Disorder of written expression
Disorder of written expression, formerly called developmental expressive writing disorder, is a learning disability in which a person's ability to communicate in writing is substantially below the level normally expected based on the individual's age, intelligence, life experiences, educational background, or physical impairments. This disability affects both the physical reproduction of letters and words and the organization of thoughts and ideas in written compositions.
Disorder of written expression is one of the more poorly understood learning disabilities. Learning disabilities that manifest themselves only in written work were first described in the late 1960s. These early studies described three main types of written disorders:
- inability to form letters and numbers correctly, also called dysgraphia
- inability to write words spontaneously or from dictation
- inability to organize words into meaningful thoughts
There are several difficulties in studying disorder of written expression and in implementing a remedial program. Disorder of written expression usually appears in conjunction with other reading or language disabilities, making it hard to separate manifestations of the disability related only to written expression. Delays in attention, visual-motor integration, visual processing, and expressive language may also contribute to writing disorders. Also, there are no standard tests specifically designed to evaluate disorder of written expression.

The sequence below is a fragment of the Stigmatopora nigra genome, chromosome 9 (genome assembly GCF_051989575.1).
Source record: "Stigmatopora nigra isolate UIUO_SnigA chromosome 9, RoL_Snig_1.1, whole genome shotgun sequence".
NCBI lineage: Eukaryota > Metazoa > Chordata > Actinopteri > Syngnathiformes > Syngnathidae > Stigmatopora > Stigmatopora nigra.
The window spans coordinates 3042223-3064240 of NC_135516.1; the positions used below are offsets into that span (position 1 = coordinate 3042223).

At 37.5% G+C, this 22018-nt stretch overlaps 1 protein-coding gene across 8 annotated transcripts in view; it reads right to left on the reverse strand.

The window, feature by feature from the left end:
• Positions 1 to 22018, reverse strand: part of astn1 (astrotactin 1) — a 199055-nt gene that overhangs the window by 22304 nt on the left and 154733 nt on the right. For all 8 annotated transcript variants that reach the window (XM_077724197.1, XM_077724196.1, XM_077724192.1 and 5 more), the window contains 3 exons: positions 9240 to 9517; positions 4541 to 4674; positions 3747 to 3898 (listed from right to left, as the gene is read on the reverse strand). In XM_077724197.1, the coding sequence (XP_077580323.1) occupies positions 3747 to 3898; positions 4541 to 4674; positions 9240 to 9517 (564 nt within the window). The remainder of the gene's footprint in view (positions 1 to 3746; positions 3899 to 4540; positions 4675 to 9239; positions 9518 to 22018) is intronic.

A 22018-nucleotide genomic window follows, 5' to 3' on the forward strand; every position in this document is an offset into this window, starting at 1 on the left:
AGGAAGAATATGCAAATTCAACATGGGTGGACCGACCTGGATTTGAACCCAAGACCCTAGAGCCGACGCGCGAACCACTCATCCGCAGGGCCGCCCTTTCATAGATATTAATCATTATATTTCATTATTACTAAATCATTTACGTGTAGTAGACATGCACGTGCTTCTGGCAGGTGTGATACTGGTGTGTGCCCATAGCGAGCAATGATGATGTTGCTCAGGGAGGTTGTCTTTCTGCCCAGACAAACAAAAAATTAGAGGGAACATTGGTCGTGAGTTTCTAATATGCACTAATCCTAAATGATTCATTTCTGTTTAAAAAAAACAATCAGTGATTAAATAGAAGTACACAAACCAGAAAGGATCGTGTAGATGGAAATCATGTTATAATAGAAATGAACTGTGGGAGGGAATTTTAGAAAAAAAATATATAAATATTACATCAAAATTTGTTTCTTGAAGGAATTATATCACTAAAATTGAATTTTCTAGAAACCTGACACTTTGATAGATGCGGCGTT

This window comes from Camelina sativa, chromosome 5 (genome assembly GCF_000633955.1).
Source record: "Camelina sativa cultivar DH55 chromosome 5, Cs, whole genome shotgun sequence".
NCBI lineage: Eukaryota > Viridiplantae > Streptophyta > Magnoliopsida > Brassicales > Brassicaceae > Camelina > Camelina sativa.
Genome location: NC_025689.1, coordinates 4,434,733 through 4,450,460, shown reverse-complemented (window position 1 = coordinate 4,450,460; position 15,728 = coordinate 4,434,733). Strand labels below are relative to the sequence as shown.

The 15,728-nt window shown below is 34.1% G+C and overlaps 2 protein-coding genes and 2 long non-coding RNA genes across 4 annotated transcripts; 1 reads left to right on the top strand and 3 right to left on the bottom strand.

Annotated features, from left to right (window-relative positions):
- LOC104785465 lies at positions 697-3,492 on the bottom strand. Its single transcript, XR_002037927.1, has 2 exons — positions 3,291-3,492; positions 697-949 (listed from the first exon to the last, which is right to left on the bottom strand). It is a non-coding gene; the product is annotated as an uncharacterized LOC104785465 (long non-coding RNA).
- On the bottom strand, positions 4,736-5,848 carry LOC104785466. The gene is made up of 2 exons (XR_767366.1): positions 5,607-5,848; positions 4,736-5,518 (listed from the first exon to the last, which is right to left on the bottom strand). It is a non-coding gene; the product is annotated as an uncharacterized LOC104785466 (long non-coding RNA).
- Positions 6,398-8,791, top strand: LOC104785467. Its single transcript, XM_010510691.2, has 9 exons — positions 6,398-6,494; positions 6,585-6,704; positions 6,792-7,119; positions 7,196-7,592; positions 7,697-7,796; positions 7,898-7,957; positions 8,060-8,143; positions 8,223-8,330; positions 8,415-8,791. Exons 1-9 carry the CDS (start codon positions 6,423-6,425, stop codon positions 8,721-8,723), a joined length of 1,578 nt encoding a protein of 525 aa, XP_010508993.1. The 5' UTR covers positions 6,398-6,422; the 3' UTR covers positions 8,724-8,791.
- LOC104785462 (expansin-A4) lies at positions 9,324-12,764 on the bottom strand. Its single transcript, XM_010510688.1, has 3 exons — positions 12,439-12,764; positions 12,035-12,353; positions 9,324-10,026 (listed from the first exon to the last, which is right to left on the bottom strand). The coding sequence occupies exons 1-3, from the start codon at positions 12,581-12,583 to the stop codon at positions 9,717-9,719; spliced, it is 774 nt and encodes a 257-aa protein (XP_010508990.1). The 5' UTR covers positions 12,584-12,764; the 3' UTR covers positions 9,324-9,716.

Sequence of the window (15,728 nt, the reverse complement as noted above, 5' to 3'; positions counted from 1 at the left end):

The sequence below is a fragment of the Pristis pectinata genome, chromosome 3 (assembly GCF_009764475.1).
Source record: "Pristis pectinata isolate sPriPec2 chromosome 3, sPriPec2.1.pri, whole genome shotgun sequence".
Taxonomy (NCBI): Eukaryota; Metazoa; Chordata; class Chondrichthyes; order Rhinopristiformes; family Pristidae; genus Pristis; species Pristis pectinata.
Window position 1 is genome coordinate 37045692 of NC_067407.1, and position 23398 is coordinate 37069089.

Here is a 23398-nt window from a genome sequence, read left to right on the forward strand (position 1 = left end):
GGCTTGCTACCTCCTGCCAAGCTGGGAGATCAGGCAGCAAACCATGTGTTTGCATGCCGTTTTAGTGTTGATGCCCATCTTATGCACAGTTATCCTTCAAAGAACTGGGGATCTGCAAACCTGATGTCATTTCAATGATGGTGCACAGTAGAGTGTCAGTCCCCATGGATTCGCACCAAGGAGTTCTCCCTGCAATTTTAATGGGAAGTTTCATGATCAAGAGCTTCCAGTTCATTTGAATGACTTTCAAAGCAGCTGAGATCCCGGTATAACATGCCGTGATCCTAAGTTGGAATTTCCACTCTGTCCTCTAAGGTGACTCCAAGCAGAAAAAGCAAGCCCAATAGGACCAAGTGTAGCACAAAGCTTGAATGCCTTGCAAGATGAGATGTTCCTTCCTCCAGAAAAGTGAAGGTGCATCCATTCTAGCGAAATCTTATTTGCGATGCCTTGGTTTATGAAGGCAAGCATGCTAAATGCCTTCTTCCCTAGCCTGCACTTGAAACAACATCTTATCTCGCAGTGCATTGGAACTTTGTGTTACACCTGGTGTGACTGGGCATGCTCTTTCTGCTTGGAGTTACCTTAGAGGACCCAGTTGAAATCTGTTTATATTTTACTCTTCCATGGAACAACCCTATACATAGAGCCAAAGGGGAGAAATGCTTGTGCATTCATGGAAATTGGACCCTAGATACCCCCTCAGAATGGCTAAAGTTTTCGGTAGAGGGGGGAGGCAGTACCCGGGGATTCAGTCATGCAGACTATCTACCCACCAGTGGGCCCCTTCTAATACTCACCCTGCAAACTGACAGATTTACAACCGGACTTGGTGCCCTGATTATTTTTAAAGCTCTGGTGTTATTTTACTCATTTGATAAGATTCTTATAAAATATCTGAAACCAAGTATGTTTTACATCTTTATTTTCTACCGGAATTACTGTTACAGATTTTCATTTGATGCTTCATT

Causes and symptoms
The causes of disorder of written expression are unknown. Different manifestations of the disorder may have different causes. For example, people who cannot form letters correctly on the page (dysgraphia) may have delays in hand-eye coordination and difficulties concentrating. People who are unable to write words from memory or dictation appear to have deficits in their visual memory. They cannot remember what the words look like. People who produce legible script but cannot organize their thoughts on paper may be suffering from cognitive processing problems. Because disorder of written expression is a little-studied disorder, specific causes have not yet been determined.
Symptoms that suggest disorder of written expression include:
- poor or illegible handwriting
- poorly formed letters or numbers
- excessive spelling errors
- excessive punctuation errors
- excessive grammar errors
- sentences that lack logical cohesion
- paragraphs and stories that are missing elements and that do not make sense or lack logical transitions
- deficient writing skills that significantly impact academic achievement or daily life.
These symptoms must be evaluated in light of the person's age, intelligence, educational experience, and cultural or life experience. Written expression must be substantially below the level of samples produced by others of the same age, intelligence, and background. Normally, several of the symptoms are present simultaneously.
Several studies have estimated that between 3% and 5% of students have disorder of written expression. However, it is difficult to separate this disorder from other learning disorders . Deficits in written work may be attributed to a reading, language, or attention disorders, limited educational background, or lack of fluency in the language of instruction. Disorder of written expression unassociated with any other learning disability is rare.